In addition to assisting with the transfer of property stemming from the purchase and sale of residential or commercial real estate, a lawyer with relevant experience can help you with:

  • The subdivision of land;
  • amending a title (i.e. registering a death);
  • registering, changing or removing an easement.

Conveyancing help for buyers and sellers

Although we have framed this article in the context of buying residential real estate, it is important to note that lawyers who specialise in conveyancing assist both buyers and sellers.

If you’re the buyer, a conveyancing lawyer specialising in this area will help you by:

  • Preparing, clarifying  and lodging all applicable legal documents;
  • researching  the property and its certificate of title – undertaking all of the relevant Council and government searches, checking for easements, type of  title and any other relevant issues that may impact your use of the property;
  • ensuring the down payment goes into a trust account;
  • calculating rates and tax adjustments;
  • settling the  property – acting for you, advising when the property is settled,  contacting the appropriate financial institution when final payments are being  made;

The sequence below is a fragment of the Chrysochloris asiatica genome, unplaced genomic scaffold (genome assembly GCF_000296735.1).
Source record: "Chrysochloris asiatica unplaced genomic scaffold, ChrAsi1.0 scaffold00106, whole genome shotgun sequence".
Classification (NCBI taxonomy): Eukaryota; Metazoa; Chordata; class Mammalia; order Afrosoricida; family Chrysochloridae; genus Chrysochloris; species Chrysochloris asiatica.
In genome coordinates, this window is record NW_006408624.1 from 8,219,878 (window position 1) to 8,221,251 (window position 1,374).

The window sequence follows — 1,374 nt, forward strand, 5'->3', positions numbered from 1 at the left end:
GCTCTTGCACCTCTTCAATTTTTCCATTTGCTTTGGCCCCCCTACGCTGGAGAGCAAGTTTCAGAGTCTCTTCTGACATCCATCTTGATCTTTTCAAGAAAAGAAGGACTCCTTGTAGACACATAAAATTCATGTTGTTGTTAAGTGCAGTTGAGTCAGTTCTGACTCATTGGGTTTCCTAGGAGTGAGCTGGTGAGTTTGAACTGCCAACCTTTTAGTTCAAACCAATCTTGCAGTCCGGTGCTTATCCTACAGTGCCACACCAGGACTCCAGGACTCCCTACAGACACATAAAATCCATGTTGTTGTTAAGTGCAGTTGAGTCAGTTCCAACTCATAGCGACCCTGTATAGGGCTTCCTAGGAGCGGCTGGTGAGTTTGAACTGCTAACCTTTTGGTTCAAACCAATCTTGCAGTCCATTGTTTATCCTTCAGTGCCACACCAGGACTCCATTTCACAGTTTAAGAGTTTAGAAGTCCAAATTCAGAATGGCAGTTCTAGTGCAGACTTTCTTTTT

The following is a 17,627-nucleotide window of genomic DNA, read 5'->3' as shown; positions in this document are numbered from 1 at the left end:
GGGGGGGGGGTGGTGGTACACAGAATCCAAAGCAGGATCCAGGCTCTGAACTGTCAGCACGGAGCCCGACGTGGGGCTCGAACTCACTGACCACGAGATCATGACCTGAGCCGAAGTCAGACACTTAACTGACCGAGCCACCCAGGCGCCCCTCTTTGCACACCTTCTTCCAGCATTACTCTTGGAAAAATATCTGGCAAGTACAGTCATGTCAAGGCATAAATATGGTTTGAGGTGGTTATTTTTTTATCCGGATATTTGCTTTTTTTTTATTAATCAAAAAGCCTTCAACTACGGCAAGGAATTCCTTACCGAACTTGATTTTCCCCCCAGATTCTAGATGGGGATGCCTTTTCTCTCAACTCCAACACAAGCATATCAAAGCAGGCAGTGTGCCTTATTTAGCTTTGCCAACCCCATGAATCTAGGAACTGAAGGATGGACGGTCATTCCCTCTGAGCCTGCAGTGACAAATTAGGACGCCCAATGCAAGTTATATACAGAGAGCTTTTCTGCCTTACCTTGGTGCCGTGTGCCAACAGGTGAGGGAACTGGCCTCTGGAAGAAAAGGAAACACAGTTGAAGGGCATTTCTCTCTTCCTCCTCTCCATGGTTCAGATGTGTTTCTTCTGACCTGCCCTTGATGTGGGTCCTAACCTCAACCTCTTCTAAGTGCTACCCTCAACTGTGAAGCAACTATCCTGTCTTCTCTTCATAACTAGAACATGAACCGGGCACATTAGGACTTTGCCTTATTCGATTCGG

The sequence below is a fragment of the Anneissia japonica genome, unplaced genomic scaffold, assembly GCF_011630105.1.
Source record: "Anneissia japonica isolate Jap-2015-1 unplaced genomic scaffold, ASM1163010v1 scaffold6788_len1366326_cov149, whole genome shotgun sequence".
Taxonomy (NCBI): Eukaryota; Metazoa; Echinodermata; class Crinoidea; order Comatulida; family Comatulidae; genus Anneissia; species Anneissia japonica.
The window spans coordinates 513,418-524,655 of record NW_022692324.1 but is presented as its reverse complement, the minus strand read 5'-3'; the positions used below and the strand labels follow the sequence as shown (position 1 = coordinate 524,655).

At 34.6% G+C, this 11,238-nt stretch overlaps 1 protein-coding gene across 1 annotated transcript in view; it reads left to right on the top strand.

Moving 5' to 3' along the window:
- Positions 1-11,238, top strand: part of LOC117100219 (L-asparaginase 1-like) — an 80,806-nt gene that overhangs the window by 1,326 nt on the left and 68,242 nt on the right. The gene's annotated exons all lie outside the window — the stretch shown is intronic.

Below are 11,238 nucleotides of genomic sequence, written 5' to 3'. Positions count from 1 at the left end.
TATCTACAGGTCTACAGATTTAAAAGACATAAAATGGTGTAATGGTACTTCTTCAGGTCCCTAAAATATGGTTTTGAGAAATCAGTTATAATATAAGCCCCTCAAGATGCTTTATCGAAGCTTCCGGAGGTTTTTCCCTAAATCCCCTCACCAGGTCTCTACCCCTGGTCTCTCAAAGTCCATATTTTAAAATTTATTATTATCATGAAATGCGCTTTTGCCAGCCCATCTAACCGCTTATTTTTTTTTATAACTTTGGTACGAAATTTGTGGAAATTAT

• making your interests known to the vendor or agent.

If you’re the seller, your conveyancing lawyer will help you by completing all applicable legal documents and acting as your representative in relevant interactions with the buyer. Specifically, he or she will:

  • Make sure all contractual obligations and deadlines are fulfilled;
  • ensure that you receive all payments due and that any remaining rates and other charges are also addressed;
  • make sure the payment and proper legal discharge of any mortgages on your property are taken care of;
  • review all relevant documents for accuracy before you sign them;
  • attend settlement on your behalf;
  • draft the final settlement statements.